Merkel - Women wearing burkas in Munich (Getty Images)
When she first ran for chancellor of Germany in 2005, Angela Merkel promised “zero tolerance” in matters of national security; five years afterward, she said that multiculturalism had “failed, and failed utterly.” But in January 2015, in what seemed a massive U-turn, she proclaimed Islam a “part of Germany”; and later that year, she welcomed a veritable army of Muslim “refugees” into the country, a foolhardy act that won her high praise from politically correct elites around the world. Hillary Clinton applauded Merkel’s “bravery in the face of the refugee crisis”; in December 2015, Time named Merkel Person of the Year. Just five days later, however, Merkel again slammed multiculturalism, warning that it “leads to parallel societies” and promising to cut immigration figures. Yet—maddeningly, menacingly—she kept the floodgates open, explaining that the “refugee crisis” represented a “historic test for Europe” and calling on other European leaders to follow her example.
Then came New Year’s Eve 2015-16. In a chilling illustration of the folly of Merkel’s policy, hundreds of migrants committed brutal sexual assaults—most famously in central Cologne, but also in the heart of nearly every other major German city. Since then, Merkel has had more and more to answer for: her country has experienced a rise in gang violence; it’s acquired more no-go zones; it’s undergone an epidemic of rapes in public swimming pools; and it’s seen the murder of German citizens by foreign-born Muslims become increasingly commonplace.
The most high-profile recent homicide victim—her body was found on a Freiburg riverbank in October—was 19-year-old Maria Ladenburger, a medical student and daughter of a top European Commission attorney. Ladenburger’s October 26 death notice in the FrankfurterAllgemeineZeitung asked for donations to Weitblick Freiburg, a student group under whose auspices she’d worked as a volunteer aiding refugees and migrants. On December 3 came news of a DNA report proving that the girl had been raped and killed by an Afghani asylum-seeker, identified by authorities only as Hussein K.
The murder sparked national outrage, as did the decision by ARD—the state-run, license-fee-funded broadcaster—to ignore it on its daily newscast, calling the story “too regional.” Rainer Wendt, chairman of the national police union, spoke for many Germans when he blamed Ladenburger’s slaughter on mass immigration and the so-called “welcome culture,” whose apostles, he charged, had responded to Hussein K.’s monstrous act with “not a word of compassion, no self-doubt, only arrogant insistence on [their] own noble disposition.” For Germans who’ve had enough of Merkel’s catastrophic immigration policy, the Ladenburger case has proved a lightning rod, contributing to her sinking approval ratings in the run-up to next year’s federal elections.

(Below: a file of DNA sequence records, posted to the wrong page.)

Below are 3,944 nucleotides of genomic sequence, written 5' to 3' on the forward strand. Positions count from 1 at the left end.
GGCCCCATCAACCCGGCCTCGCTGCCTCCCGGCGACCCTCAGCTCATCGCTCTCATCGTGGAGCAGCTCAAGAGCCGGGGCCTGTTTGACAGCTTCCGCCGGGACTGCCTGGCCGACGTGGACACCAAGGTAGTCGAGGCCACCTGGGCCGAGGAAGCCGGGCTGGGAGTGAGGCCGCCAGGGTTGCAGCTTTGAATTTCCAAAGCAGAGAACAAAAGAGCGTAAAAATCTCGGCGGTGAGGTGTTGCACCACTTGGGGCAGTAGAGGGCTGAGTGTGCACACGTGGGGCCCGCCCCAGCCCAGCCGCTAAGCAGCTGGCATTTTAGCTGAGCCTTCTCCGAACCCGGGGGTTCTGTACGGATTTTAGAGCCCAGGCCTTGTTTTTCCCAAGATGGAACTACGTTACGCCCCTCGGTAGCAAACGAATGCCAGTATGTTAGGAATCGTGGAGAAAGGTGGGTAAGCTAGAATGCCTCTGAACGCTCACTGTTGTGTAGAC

Which may explain why, in a December 6 speech to leaders of her party, the Central Democratic Union, the tough version of Merkel reappeared. Calling for a law against the burka, which is already forbidden in France, Belgium, and the Netherlands, as well as in parts of Spain, Italy, and Switzerland, Merkel maintained that the “full veil” was “not appropriate here” and “should be banned wherever it’s legally possible.” She further insisted that sharia law should never take precedence over German law.
The WashingtonPost suggested that Merkel’s latest remarks might “signal a pragmatic shift to the right” in the wake of Brexit and Donald Trump’s victory. The Post might also have cited this week’s constitutional referendum in Italy (the results of which were viewed as a thumbs-down to the EU and euro), the continuing rise of Geert Wilders’s Freedom Party in the Netherlands and of Marine Le Pen in France, and—most important—the blow dealt to Merkel in September when the Alternative for Germany party, which criticizes mass immigration, scored big in regional elections. But before one accepts the idea that Merkel has actually turned over a new leaf, it’s advisable to keep in mind that she’s been playing a double game throughout her tenure, talking tough (sometimes) about Muslim immigration and assimilation even as she’s stuck stubbornly to policies that have spelled disaster not only for Germany but also for much of Western Europe.
To be sure, in an attempt to lighten Germany’s load, Merkel has tried to force resistant EU members to take in some of the “refugees” she’s admitted; but to the extent that any of them do so, alas, the primary impact will be further to erode stability and order within those nations’ borders. Merkel also worked hard this year on what’s been called a “murky deal” with Turkey to try to stem the refugee tide, but so far, its main effect has been to embolden that country’s Islamofascist president, Recep Erdogan.
In any case, even if Merkel did come through with a burka ban, such a move—however positive—would mean little in the long run unless it was part of a broader, tougher approach designed to address effectively Germany’s, and Western Europe’s, ongoing Islamization. Unfortunately, there’s no sign of any such drastic policy shift.
Despite Merkel’s drop in popularity during the last few years, a November poll showed that a remarkable 59 percent of the German electorate still wanted to see her returned to office when federal elections are held sometime between August and November of next year. But already that figure has dropped dramatically: just this week, according to a Deutsche Welle survey, only 36 percent expressed that hope. Certainly, judging by the history of Merkel’s combination of tough talk and “compassionate” action on immigration, it seems likely that if German voters truly desire serious reform on this front, they should seek new leadership.